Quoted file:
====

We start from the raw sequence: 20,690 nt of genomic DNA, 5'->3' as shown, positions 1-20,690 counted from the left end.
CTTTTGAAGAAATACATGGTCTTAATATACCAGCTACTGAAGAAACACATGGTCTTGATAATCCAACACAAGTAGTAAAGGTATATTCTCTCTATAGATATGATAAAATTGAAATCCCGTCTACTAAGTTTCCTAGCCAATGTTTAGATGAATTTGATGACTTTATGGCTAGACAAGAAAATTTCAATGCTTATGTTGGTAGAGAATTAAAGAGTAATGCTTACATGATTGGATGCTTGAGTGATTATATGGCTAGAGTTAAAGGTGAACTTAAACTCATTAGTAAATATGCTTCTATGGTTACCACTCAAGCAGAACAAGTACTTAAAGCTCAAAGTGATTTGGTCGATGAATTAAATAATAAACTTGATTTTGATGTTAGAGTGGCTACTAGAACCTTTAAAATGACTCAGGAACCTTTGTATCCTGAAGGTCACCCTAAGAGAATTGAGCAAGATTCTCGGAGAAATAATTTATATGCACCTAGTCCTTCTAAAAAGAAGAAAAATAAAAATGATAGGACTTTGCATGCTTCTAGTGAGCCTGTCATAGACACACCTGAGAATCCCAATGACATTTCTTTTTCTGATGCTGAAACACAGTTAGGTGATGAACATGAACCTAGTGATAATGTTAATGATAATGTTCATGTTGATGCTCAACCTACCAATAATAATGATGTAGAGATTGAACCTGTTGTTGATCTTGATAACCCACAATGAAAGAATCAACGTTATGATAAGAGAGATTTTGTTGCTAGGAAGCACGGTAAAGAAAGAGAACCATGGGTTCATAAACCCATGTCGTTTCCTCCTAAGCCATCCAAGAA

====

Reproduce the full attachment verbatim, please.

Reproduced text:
We start from the raw sequence: 20,690 nt of genomic DNA, 5'->3' as shown, positions 1-20,690 counted from the left end.
CTTTTGAAGAAATACATGGTCTTAATATACCAGCTACTGAAGAAACACATGGTCTTGATAATCCAACACAAGTAGTAAAGGTATATTCTCTCTATAGATATGATAAAATTGAAATCCCGTCTACTAAGTTTCCTAGCCAATGTTTAGATGAATTTGATGACTTTATGGCTAGACAAGAAAATTTCAATGCTTATGTTGGTAGAGAATTAAAGAGTAATGCTTACATGATTGGATGCTTGAGTGATTATATGGCTAGAGTTAAAGGTGAACTTAAACTCATTAGTAAATATGCTTCTATGGTTACCACTCAAGCAGAACAAGTACTTAAAGCTCAAAGTGATTTGGTCGATGAATTAAATAATAAACTTGATTTTGATGTTAGAGTGGCTACTAGAACCTTTAAAATGACTCAGGAACCTTTGTATCCTGAAGGTCACCCTAAGAGAATTGAGCAAGATTCTCGGAGAAATAATTTATATGCACCTAGTCCTTCTAAAAAGAAGAAAAATAAAAATGATAGGACTTTGCATGCTTCTAGTGAGCCTGTCATAGACACACCTGAGAATCCCAATGACATTTCTTTTTCTGATGCTGAAACACAGTTAGGTGATGAACATGAACCTAGTGATAATGTTAATGATAATGTTCATGTTGATGCTCAACCTACCAATAATAATGATGTAGAGATTGAACCTGTTGTTGATCTTGATAACCCACAATGAAAGAATCAACGTTATGATAAGAGAGATTTTGTTGCTAGGAAGCACGGTAAAGAAAGAGAACCATGGGTTCATAAACCCATGTCGTTTCCTCCTAAGCCATCCAAGAA